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Nuclear Threat Overshadows Human Rights Situation in North Korea

Human rights organizations say the diplomatic showdown between the United States and North Korea over its nuclear weapons program is drawing much-needed attention away from dire living conditions in North Korea. The nuclear threat has also overshadowed the plight of North Korean refugees who have fled across the border into China.

More than 11 months after North Korea broke off six-party talks aimed at ending its nuclear weapons program, the U.S. government continues to work with China, Russia, South Korea and Japan to persuade Pyongyang to return to the negotiating table.

Meanwhile, human rights organizations say the nuclear crisis has eclipsed the humanitarian crisis that is afflicting North Koreans and leading thousands of them to cross illegally into China where they face further persecution and deportation. Earlier this month, human rights advocates gathered at the Center for Strategic and International Studies, a Washington-based research organization, to discuss ways to help North Korean refugees.

Joel Charny, vice president of policy at Refugees International, says if the United States is unwilling or unable to pressure North Korea to improve its human rights record, it should at least encourage the Chinese government to stop deporting North Koreans who flee into China.

"Obviously China is not responsible fundamentally for the conditions that drive people to leave, but they do have it in their power to take steps that would allow North Koreans to remain in China and live peacefully and in safety in China," said Joel Charny. "I think the challenge that we face is how do you move China on any human rights issue and especially one where there are such close historic ties between China and North Korea?"

The U.S. State Department has criticized the Chinese policy of repatriating North Koreans found in its territory and for preventing defectors from gaining access to the United Nations refugee agency. The U.S. government estimates there are 30,000 to 50,000 North Korean refugees living illegally in China, although it notes that human rights groups have placed that figure even higher.

The Chinese government fears that granting refugee status to these North Koreans would provoke a flood of refugees across the border. This, in turn, could lead to the collapse of the North Korean regime, which many fear would destabilize the region.

Instead, China considers all North Koreans in northeast China to be "illegal economic migrants" and forcibly repatriates them. Mr. Charny, with Refugees International, argues they should be considered refugees for two fundamental reasons.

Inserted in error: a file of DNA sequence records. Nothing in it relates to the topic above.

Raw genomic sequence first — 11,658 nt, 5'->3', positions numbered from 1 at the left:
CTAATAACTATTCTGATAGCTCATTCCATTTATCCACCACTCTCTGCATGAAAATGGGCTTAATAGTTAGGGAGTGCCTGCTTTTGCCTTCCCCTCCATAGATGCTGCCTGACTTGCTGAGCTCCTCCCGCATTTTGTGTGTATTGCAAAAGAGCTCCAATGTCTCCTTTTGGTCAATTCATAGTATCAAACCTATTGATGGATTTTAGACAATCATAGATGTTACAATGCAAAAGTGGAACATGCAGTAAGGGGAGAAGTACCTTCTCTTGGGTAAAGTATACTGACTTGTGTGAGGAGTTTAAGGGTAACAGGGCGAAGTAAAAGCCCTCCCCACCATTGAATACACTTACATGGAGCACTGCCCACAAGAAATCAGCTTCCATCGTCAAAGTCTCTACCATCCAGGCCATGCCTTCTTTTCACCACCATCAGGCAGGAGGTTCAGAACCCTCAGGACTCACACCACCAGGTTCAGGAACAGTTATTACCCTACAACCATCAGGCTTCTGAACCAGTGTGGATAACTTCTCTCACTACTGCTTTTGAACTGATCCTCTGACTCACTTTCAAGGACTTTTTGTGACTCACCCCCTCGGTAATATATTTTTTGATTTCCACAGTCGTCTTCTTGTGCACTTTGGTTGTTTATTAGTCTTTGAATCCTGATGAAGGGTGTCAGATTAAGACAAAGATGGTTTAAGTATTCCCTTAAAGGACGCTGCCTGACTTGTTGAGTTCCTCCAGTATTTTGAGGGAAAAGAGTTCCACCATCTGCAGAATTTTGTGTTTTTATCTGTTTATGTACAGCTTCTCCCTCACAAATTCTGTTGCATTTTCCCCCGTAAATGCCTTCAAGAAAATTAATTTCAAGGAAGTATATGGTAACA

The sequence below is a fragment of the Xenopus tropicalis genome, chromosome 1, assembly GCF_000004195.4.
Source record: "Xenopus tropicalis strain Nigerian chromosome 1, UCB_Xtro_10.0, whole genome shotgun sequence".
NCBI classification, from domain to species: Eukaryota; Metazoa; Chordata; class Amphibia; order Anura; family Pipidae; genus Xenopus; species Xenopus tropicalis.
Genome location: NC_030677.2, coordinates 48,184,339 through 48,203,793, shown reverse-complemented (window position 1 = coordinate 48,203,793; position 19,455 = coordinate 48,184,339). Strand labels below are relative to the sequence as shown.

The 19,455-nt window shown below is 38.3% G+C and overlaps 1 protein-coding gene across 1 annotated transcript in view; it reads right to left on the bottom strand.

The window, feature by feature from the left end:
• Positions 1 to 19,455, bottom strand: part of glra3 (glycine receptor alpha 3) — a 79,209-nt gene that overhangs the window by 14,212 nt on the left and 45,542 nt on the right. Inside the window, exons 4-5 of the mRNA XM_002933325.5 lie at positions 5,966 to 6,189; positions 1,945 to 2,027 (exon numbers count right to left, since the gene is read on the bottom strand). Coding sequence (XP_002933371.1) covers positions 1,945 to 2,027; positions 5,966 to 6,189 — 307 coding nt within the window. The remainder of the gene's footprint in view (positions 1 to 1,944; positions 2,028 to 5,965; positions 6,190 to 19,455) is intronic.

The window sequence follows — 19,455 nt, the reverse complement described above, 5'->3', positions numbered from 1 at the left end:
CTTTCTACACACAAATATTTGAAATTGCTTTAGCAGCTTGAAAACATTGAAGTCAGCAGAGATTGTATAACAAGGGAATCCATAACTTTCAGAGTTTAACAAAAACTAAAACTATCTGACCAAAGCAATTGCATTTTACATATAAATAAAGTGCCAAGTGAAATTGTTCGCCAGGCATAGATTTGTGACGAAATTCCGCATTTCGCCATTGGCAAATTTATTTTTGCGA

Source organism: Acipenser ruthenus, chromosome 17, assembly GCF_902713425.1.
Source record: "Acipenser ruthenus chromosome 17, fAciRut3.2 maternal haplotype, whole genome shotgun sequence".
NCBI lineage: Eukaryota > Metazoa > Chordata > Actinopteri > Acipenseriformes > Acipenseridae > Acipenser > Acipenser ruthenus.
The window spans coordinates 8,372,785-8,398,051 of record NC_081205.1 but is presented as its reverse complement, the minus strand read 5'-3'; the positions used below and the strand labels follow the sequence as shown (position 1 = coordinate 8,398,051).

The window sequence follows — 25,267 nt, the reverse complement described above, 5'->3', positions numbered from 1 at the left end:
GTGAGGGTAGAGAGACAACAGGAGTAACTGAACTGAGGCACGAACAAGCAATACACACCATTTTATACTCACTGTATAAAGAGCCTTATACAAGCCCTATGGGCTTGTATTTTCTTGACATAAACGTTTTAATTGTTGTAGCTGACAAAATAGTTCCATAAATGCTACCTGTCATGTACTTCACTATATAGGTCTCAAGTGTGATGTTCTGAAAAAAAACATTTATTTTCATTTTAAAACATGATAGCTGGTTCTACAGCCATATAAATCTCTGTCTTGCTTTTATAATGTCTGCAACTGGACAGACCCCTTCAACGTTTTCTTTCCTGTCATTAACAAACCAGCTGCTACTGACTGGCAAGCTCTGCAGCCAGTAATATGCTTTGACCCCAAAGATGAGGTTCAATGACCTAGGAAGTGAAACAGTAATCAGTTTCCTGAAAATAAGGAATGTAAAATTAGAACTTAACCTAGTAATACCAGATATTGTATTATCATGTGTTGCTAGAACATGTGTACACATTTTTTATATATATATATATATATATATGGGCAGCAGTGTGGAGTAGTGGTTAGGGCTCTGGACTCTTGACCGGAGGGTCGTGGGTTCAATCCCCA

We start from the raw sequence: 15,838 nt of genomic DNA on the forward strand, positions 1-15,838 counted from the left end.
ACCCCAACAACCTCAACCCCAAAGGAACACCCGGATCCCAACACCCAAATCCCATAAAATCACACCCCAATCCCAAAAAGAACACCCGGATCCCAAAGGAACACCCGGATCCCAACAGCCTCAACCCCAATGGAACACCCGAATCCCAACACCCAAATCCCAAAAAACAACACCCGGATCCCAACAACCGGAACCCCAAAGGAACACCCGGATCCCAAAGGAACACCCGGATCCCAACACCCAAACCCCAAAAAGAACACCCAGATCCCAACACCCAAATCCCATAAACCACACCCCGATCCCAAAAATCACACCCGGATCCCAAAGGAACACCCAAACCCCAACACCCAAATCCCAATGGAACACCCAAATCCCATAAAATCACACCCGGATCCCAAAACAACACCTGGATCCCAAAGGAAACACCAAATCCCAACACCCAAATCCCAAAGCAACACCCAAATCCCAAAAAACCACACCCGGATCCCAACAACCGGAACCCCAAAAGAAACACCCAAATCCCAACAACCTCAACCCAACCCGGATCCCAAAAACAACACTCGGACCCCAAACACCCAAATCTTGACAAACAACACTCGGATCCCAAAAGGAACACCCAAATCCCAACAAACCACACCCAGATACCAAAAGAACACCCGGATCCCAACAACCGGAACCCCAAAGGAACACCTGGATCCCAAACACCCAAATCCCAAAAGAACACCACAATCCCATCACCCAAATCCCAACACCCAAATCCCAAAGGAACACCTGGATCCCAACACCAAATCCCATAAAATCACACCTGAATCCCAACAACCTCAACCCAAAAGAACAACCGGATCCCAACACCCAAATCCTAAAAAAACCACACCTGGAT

"First, the nature of the North Korean political system and its impact on access to public goods, especially food," he said. "The second rationale for refugee status is the North Korean treatment of those arrested and deported from China as mandated by the country's criminal code."

According to human rights activists, North Korean refugees who are repatriated are tried, convicted, and sentenced to labor camps, where they face torture and inhumane treatment, or are sometimes sentenced to death.

The United Nations convention relating to the status of refugees includes a definition of a refugee as someone who will face persecution if they return to their home country. U.S. Senator Sam Brownback, a strong advocate for human rights and a frequent critic of the totalitarian regime in North Korea, notes that China is a party to the U.N. convention and as such should immediately cease its practice of sending home North Korean refugees.

"If China doesn't meet work on the human rights and refugee situation in North Korea, if it continues this repatriation then we would consider putting on a series of economic sanctions against China if they continue to refuse to deal with this situation that is clear and present and well-known," Sen. Brownback said.

Although the Bush administration has criticized China's policy, some analysts say the government has been reluctant to threaten China with sanctions over the issue. Kurt Campbell, director of the International Security Program at the Center for Strategic and International Studies, says that's because the United States needs Beijing's help on the nuclear issue - and a host of other issues as well.

"Let's make a laundry list of the things that we're going to be asking China to do over the next couple of weeks," Mr. Campbell said. "We want them to revalue their currency. We have great concerns about what we think are uncompetitive trading practices. We want them to assist with reining in Iran. We'd like them to assist us in making sure that North Korea doesn't test a nuclear weapon. We want them generally to be supportive in the global war on terror, and that's just the beginning."

Even if the United States made the treatment of North Korean refugees a priority, Mr. Campbell says the U.S. government can't exactly tell China what to do.

"China in many respects is the great power of Asia," he said. "And so it is not just the case that we dictate to China and tell China what we want. China has enormous power and influence and they have their own interests."

While outright demands might not work, Joel Charny of Refugees International recommends that the Bush Administration appoint a former high-ranking U.S. government official, perhaps even the President's father, the first President Bush, to serve as a presidential envoy to press China discretely on the North Korean human rights issue. He says this might encourage China to take quiet, humanitarian steps such as stopping the arrest and deportation of law abiding North Koreans in China or granting humanitarian status or legal residence to North Korean spouses of Chinese citizens.